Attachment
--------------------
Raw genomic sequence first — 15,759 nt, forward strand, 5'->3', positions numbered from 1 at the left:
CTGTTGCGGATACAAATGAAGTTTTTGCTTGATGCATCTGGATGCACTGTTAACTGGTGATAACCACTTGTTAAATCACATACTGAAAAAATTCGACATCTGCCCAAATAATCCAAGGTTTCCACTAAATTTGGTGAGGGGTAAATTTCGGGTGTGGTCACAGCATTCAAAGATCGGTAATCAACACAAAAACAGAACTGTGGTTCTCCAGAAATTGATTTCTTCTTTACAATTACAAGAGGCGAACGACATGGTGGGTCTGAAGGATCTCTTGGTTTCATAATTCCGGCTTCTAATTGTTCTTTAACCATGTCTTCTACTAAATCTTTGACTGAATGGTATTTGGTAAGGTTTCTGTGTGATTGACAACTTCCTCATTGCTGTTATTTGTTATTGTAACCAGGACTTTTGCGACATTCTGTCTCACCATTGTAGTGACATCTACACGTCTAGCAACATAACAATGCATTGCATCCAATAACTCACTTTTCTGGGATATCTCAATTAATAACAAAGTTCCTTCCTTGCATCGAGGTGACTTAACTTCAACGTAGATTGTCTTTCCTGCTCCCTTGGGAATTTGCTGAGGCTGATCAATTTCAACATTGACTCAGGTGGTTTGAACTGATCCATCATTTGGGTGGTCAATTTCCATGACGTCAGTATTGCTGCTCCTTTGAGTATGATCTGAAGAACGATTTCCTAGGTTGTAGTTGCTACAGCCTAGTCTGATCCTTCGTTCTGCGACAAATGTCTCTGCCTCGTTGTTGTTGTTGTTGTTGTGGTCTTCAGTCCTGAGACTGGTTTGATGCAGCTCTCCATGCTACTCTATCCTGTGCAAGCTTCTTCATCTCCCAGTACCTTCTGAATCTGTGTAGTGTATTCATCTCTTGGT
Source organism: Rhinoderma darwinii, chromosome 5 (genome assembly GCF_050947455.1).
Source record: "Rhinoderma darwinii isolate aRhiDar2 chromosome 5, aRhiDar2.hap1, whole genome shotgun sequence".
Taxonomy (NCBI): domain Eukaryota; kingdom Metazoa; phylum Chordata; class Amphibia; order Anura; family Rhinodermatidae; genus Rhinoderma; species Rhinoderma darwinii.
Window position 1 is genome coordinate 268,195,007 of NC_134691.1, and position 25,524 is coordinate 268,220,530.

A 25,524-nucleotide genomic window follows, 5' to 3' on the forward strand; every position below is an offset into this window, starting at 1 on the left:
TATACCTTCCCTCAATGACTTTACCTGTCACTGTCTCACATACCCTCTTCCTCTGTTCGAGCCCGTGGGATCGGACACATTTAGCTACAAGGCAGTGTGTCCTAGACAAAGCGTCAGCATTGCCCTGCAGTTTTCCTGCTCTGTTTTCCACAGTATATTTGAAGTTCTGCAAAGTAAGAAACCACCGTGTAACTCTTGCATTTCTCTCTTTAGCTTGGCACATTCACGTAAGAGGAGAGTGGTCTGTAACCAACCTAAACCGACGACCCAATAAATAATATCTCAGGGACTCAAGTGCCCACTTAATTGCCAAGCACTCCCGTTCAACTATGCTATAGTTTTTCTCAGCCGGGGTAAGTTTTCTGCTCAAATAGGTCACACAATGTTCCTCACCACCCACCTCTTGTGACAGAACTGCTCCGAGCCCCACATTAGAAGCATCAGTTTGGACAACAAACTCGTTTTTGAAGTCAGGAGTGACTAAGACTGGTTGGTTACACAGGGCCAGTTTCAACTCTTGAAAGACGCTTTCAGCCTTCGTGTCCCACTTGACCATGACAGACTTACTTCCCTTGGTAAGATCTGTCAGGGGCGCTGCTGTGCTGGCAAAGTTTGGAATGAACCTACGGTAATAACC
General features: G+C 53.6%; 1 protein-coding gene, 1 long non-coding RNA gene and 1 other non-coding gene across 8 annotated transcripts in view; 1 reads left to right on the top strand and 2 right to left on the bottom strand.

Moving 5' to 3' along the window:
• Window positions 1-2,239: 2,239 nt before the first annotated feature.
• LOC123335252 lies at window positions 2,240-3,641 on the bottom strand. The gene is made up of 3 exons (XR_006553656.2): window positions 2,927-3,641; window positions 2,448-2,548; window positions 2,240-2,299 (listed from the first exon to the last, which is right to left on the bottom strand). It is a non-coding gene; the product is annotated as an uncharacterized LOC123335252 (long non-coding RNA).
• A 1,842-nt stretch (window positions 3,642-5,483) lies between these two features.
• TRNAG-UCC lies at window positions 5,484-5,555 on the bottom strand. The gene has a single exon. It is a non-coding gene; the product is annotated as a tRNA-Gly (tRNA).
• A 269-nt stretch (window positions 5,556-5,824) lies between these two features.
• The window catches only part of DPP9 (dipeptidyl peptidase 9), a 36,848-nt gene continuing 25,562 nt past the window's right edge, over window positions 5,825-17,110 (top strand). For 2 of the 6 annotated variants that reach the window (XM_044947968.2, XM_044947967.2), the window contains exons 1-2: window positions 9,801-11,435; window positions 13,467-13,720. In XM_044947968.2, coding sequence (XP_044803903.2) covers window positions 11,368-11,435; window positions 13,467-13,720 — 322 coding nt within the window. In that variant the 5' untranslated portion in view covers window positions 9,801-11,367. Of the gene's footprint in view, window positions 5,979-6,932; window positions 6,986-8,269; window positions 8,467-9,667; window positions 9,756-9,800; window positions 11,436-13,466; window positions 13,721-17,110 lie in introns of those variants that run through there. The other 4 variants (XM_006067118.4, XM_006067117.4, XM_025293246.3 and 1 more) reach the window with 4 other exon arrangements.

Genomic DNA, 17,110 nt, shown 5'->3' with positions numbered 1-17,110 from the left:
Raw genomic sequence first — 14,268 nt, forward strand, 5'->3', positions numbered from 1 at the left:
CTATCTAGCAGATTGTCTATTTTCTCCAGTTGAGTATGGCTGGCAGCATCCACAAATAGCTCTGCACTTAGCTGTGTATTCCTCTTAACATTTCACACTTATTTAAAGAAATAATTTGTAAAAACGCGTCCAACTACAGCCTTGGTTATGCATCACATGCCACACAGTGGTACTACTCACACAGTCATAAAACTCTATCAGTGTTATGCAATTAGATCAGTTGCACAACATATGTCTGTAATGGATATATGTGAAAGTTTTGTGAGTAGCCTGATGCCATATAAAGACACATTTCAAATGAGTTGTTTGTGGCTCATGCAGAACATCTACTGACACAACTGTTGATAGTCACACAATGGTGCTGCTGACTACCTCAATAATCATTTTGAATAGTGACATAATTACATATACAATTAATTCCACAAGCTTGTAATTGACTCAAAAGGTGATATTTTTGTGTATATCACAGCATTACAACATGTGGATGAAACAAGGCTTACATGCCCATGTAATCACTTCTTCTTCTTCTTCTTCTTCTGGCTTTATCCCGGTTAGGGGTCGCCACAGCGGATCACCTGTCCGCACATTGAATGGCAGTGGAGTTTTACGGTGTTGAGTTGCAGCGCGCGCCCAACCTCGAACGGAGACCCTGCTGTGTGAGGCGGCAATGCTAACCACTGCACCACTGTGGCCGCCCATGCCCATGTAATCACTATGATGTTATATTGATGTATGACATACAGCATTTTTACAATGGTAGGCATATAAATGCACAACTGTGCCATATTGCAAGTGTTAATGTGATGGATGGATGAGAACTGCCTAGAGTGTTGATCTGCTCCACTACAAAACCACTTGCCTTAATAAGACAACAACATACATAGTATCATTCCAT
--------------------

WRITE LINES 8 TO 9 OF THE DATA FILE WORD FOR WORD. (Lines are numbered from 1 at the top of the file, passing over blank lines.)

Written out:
TATACCTTCCCTCAATGACTTTACCTGTCACTGTCTCACATACCCTCTTCCTCTGTTCGAGCCCGTGGGATCGGACACATTTAGCTACAAGGCAGTGTGTCCTAGACAAAGCGTCAGCATTGCCCTGCAGTTTTCCTGCTCTGTTTTCCACAGTATATTTGAAGTTCTGCAAAGTAAGAAACCACCGTGTAACTCTTGCATTTCTCTCTTTAGCTTGGCACATTCACGTAAGAGGAGAGTGGTCTGTAACCAACCTAAACCGACGACCCAATAAATAATATCTCAGGGACTCAAGTGCCCACTTAATTGCCAAGCACTCCCGTTCAACTATGCTATAGTTTTTCTCAGCCGGGGTAAGTTTTCTGCTCAAATAGGTCACACAATGTTCCTCACCACCCACCTCTTGTGACAGAACTGCTCCGAGCCCCACATTAGAAGCATCAGTTTGGACAACAAACTCGTTTTTGAAGTCAGGAGTGACTAAGACTGGTTGGTTACACAGGGCCAGTTTCAACTCTTGAAAGACGCTTTCAGCCTTCGTGTCCCACTTGACCATGACAGACTTACTTCCCTTGGTAAGATCTGTCAGGGGCGCTGCTGTGCTGGCAAAGTTTGGAATGAACCTACGGTAATAACC
General features: G+C 53.6%; 1 protein-coding gene, 1 long non-coding RNA gene and 1 other non-coding gene across 8 annotated transcripts in view; 1 reads left to right on the top strand and 2 right to left on the bottom strand.